My Snowflake Eel begging for food at the top of the water and coming out of the water to get some fishys. More: https://www.youtube.com/watch?v=3DMgDBwiSgY https://www.youtube.com/watch?v=2vlPRq3kn68&list=UU1JyBmkDieBvl7XmrOloZBA&index=5&feature=plcp https://www.youtube.com/watch?v=jVAwdjpl5hw&list=UU1JyBmkDieBvl7XmrOloZBA&index=6&feature=plcp
Very aggressive feeding of a snowflake eel who's been left a bit hungry
By Paul Talbot http://www.majesticaquariums.com.au
Moray Eels spawning ritual : rare witness during a nightdive in the Maldives
We came across this BEAUTIFUL moray tessalata eel at our local fish store and we had to have it for our new 125 gallon saltwater tank! This tank is going to be FILLED with the most beautiful, aggressive, and expensive fish so make sure you stay tuned for what's to come! Make sure to like and comment down below if you want to see more of these videos and stay tuned for more tank/aquarium and fishing videos! Thanks for watching, don't forget to subscribe and turn on the post notification button, so you never miss an EPIC video! GOOGLE HOME MINI GIVEAWAY: How to Enter: 1. Subscribe with your post notification bell on 2. Like this video 3. For a DOUBLE ENTRY follow us on Instagram @barbsbuzzin SUBSCRIBE!!! WE POST SUNDAY, MONDAY, TUESDAY, WEDNESDAY, & THURSDAY! SUBSCRIBE TO OUR CHANNEL HERE: https://www.youtube.com/channel/UCaUN... PREVIOUS VIDEO : https://www.youtube.com/watch?v=r-41gd-7INU FOLLOW US ON INSTAGRAM: @barbsbuzzin For business inquiries only: email@example.com
This video shows various stages in a wold eels life. The wolf eel starts life in an egg guarded by both the parents. When it hatches it is left to float the ocean currents until large enough to settle on the rocky reef. With luck it'll grow into one very large and unique looking blenny
In addition to feeding my fire eel, that I purchased from Wet Spot fish store in Portland Oregon in February 2013 at the length of 5 inches, I wanted to give more information about these incredible fish. They are seldom bred in captivity, but are a common food fish for people. They live in still or slow moving water with silty bottoms and vegetation in Southeast Asia, Vietnam, Laos, Cambodia, Thailand, Maylasia, and Indochina. The grow up to 48 inches or 1.2 meters in their natural environment where they can satisfy their voracious predatory appetites when ever they are hungry. The are omnivores in their natural habitat, but in captivity mine only eats meaty food, such as raw shelled shrimp, worms, fish fillets, beef heart, brine shrimp when it was small and blood worms. Mine has always had a huge appetite and I have been hand feeding it for years, which is common for many keepers of this gentle large friendly to people fish. It makes an excellent pet if you can feed it enough and keep in contained in the aquarium, so that it does not escape and die. Its scientific name is mastaoembelus erythrotaenia I think. It is my favorite all time pet fish, because it is friendly to me and to visitors, it eats from my hand, it grew very large, has an interesting shape, color and non combative personality with all other tank mates too large to eat, except other eels. I keep mine in a 50 gallon tank with an undergravel filtration system. I keep my fire eel from injuring himself trying to hide in the gravel by always providing him a tube hiding place so that it can feel secure. Most authorities suggest keeping a single fire eel in much larger tanks than 50 gallon with a fine sand substrate or none at all. I have had what I consider wonderful success with a 50 gallon, completely covered aquarium. These fish are known to be nocturnal and if your outside filtration system leaves any way for these fish to escape looking for food or what ever your eel will die outside the tank. Keep your water quality good and if your eel does injure itself or gets a skin fungus or disease it may recover. I do not know how resistant to disease these fish are, because I do not introduce new fish to any of my established aquariums and my eel has never been ill. These are fantastic fresh water pet fish!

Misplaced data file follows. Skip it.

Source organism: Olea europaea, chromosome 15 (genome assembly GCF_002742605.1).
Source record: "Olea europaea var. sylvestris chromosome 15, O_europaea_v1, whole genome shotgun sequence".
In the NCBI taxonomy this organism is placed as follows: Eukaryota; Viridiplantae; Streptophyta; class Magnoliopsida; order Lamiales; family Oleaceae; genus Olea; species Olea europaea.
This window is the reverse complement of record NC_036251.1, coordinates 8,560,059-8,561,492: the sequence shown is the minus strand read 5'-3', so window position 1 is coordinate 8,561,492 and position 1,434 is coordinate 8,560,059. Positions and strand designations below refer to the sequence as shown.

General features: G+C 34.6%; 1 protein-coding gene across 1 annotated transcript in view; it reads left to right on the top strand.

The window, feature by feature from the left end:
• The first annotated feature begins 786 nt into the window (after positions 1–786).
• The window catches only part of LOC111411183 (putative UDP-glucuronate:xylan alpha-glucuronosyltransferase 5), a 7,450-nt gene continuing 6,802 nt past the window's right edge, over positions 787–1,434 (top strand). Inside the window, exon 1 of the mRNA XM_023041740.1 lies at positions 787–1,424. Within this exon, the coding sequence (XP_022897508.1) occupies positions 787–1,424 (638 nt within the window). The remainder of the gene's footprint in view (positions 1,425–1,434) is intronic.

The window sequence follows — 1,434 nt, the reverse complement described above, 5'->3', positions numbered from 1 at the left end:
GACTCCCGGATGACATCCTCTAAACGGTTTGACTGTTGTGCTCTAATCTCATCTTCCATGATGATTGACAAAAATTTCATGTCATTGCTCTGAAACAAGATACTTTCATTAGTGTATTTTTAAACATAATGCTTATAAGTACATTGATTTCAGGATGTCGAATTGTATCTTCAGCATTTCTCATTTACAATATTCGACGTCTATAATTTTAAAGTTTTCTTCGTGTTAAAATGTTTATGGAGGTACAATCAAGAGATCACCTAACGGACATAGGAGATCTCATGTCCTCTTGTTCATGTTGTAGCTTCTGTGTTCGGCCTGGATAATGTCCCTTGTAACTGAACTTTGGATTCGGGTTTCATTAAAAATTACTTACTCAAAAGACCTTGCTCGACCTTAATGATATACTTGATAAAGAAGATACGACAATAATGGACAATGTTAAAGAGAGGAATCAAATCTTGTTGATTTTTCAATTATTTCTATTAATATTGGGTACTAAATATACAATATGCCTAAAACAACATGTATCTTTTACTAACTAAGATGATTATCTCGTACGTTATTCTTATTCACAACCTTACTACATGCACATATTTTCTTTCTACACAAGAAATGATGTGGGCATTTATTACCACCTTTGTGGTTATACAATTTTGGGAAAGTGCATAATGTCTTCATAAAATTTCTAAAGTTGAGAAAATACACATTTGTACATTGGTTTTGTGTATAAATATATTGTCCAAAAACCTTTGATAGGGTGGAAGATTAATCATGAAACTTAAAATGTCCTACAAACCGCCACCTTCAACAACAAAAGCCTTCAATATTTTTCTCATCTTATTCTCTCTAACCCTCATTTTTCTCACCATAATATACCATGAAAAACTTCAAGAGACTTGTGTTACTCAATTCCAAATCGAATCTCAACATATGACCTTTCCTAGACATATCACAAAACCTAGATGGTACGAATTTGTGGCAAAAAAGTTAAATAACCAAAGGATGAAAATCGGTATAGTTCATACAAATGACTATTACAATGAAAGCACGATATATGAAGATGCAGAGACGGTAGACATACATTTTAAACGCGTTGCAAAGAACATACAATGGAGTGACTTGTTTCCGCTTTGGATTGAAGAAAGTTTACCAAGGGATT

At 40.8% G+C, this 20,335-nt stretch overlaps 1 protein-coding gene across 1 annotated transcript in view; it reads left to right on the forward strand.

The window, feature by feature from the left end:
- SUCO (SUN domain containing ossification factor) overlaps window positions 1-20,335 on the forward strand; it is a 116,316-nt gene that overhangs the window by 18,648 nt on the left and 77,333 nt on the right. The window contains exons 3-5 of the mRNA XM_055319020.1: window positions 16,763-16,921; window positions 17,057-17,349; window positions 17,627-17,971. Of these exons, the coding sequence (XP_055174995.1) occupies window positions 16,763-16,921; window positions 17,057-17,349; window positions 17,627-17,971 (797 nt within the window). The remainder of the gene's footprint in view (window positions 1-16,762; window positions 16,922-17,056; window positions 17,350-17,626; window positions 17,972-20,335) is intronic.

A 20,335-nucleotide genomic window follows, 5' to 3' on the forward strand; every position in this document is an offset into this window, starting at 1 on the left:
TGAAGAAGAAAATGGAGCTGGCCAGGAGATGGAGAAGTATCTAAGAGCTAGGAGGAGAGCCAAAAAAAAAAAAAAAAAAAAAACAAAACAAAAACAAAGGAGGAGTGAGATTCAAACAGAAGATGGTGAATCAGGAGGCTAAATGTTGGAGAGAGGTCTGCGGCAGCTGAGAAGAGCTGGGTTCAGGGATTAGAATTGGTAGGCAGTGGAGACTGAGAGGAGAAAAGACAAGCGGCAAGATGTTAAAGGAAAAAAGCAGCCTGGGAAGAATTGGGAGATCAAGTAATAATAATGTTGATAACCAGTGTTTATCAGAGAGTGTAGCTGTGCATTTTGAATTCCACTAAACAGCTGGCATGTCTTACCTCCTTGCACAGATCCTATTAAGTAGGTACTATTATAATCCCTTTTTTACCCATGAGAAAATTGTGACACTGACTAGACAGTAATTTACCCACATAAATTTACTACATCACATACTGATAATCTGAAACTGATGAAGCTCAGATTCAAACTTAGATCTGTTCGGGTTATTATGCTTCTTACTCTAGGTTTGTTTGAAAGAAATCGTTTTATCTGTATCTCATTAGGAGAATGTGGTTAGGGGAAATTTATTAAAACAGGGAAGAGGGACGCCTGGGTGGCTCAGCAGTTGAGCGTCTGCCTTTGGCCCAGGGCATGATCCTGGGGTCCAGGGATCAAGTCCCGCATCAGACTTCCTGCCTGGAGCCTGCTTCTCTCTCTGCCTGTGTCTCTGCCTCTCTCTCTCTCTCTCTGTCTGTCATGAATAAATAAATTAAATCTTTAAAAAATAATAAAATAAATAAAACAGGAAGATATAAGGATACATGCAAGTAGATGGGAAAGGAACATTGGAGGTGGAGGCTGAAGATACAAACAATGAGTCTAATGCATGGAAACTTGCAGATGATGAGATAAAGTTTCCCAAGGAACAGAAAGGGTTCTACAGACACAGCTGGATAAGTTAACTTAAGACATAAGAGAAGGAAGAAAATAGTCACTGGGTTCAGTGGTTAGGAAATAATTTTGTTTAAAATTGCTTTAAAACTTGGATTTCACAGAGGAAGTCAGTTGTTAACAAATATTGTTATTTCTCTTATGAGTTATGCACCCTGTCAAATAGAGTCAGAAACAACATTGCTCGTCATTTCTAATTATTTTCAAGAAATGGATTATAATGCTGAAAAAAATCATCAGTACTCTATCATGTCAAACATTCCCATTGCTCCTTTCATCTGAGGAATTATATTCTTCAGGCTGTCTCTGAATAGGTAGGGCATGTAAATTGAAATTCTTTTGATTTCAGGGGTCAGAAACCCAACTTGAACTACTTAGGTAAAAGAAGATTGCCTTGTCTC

I bought this fire eel only 5 inches long in Portland Oregon at the Wet Spot fish store in March 2013 , a little more than three and one half years ago. I have always hand fed it or had it done for me as in this video. They can really tear up rocks sand and filter system, when they get a mind to. Fire eels are very powerful and if they want to get out of the aquarium they will use their power to lift lids to escape. I have avoided this mishap 100% over the years by providing great hiding places so that it would always feel secure. So far so good. You also see in this video the use of a clear plexi glass feeding tube that allows us to drop food exactly where it can be found easily. If it is not eaten I have always promptly removed it avoiding water fouling which would occur easily. Hand feeding is an excellent way to make sure your fish get all it wants to eat and also allows me to develop a much better relationship with my fire eel. I have kept my fire eel in a 50 gallon tank since I brought him home at 5 or 6 inches. I have always fed my eel food that could be swallowed easily and always fed it all that it wanted to eat or until I ran out of night crawlers or fish filet. My cue to feed it every other day usually is when it comes clear out of hiding and swims up to the top of the aquarium and begs me to feed it. It is now my favoite large fish.
We recently paid a visit to Age of Aquariums in Long Beach, CA to watch them feed their Snowflake Eel. If you are interested keeping an eel in your saltwater aquarium, please check out our new article "The real deal about eels: feeding, care and compatibility" on the Marine Depot Blog. http://blog.marinedepot.com/2014/03/the-real-deal-about-eels-feeding-care_14.html Thanks for watching!